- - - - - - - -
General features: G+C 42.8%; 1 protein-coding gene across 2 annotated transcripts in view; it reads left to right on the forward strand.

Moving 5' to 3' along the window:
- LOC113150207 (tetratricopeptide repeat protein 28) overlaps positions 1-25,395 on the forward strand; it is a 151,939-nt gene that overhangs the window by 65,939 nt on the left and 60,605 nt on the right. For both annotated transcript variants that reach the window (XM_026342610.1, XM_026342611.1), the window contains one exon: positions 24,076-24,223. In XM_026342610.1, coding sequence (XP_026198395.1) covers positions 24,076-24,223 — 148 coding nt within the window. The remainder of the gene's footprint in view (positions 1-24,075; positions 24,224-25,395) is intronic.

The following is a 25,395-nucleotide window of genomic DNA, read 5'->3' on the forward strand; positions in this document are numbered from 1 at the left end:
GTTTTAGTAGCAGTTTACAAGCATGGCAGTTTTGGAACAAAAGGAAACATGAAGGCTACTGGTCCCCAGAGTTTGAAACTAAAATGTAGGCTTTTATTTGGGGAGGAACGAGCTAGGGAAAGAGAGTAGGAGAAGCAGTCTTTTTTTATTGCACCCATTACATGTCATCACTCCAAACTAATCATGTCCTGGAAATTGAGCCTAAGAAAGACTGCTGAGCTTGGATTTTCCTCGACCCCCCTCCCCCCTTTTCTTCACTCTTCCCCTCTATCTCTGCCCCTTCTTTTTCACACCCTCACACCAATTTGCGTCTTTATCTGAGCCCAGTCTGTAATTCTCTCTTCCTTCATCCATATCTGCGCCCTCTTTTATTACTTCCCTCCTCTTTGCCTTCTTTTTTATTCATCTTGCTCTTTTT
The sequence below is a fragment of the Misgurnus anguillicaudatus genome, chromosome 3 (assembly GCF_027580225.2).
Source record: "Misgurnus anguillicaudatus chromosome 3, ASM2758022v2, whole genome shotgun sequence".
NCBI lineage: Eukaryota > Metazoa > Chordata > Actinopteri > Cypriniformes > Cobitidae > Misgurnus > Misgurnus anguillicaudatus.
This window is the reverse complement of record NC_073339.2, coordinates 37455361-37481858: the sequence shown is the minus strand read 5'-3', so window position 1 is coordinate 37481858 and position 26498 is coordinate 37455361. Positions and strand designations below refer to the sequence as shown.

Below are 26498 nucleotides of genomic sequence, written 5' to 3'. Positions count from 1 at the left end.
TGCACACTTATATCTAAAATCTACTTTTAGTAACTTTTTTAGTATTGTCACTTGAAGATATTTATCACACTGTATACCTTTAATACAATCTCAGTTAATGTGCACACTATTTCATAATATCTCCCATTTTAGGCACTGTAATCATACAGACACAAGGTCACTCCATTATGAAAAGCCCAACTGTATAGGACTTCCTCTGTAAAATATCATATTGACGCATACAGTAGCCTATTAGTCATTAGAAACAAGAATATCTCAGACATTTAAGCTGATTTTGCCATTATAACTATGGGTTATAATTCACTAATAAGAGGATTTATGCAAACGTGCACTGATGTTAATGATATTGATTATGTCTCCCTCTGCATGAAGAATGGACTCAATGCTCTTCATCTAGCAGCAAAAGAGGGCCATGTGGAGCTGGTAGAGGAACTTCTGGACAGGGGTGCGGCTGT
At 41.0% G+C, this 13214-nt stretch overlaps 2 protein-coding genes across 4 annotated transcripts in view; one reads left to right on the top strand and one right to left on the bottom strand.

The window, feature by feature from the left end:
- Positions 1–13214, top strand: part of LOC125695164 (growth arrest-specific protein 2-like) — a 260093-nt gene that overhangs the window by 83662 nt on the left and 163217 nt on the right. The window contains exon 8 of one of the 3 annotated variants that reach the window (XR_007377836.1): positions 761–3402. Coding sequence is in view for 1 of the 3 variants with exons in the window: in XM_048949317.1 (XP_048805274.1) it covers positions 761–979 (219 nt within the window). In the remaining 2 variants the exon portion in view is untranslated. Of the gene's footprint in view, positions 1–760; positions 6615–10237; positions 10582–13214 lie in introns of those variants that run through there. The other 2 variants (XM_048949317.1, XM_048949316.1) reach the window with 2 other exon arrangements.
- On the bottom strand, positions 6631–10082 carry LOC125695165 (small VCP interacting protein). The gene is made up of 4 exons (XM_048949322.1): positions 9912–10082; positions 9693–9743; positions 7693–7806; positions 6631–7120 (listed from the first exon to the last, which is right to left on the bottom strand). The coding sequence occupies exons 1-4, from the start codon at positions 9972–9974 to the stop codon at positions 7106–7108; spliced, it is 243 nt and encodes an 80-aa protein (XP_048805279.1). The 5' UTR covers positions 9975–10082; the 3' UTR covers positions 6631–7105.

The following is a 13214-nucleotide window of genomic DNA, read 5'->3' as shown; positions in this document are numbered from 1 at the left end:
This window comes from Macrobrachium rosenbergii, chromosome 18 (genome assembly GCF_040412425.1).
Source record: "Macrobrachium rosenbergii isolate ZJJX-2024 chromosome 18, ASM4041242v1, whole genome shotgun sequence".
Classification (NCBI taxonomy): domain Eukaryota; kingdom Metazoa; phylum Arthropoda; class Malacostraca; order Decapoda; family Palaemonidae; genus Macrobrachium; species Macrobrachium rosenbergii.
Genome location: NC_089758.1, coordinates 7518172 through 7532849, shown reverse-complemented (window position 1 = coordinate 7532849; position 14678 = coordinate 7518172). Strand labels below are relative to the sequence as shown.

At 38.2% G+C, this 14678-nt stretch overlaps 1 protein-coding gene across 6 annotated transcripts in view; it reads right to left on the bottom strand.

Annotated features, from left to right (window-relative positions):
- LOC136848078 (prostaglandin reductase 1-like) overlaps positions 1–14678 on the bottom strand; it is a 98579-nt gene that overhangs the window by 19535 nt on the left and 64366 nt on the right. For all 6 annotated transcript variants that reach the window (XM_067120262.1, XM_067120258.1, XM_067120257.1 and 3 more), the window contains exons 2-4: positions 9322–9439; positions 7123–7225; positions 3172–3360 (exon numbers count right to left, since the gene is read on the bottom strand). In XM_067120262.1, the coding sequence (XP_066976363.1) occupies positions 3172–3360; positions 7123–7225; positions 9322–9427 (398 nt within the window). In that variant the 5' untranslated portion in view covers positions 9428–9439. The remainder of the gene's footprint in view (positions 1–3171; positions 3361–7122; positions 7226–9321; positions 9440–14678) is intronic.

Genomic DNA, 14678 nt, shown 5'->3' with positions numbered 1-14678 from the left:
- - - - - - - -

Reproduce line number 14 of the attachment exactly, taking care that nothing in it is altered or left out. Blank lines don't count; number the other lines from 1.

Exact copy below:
- Positions 1–13214, top strand: part of LOC125695164 (growth arrest-specific protein 2-like) — a 260093-nt gene that overhangs the window by 83662 nt on the left and 163217 nt on the right. The window contains exon 8 of one of the 3 annotated variants that reach the window (XR_007377836.1): positions 761–3402. Coding sequence is in view for 1 of the 3 variants with exons in the window: in XM_048949317.1 (XP_048805274.1) it covers positions 761–979 (219 nt within the window). In the remaining 2 variants the exon portion in view is untranslated. Of the gene's footprint in view, positions 1–760; positions 6615–10237; positions 10582–13214 lie in introns of those variants that run through there. The other 2 variants (XM_048949317.1, XM_048949316.1) reach the window with 2 other exon arrangements.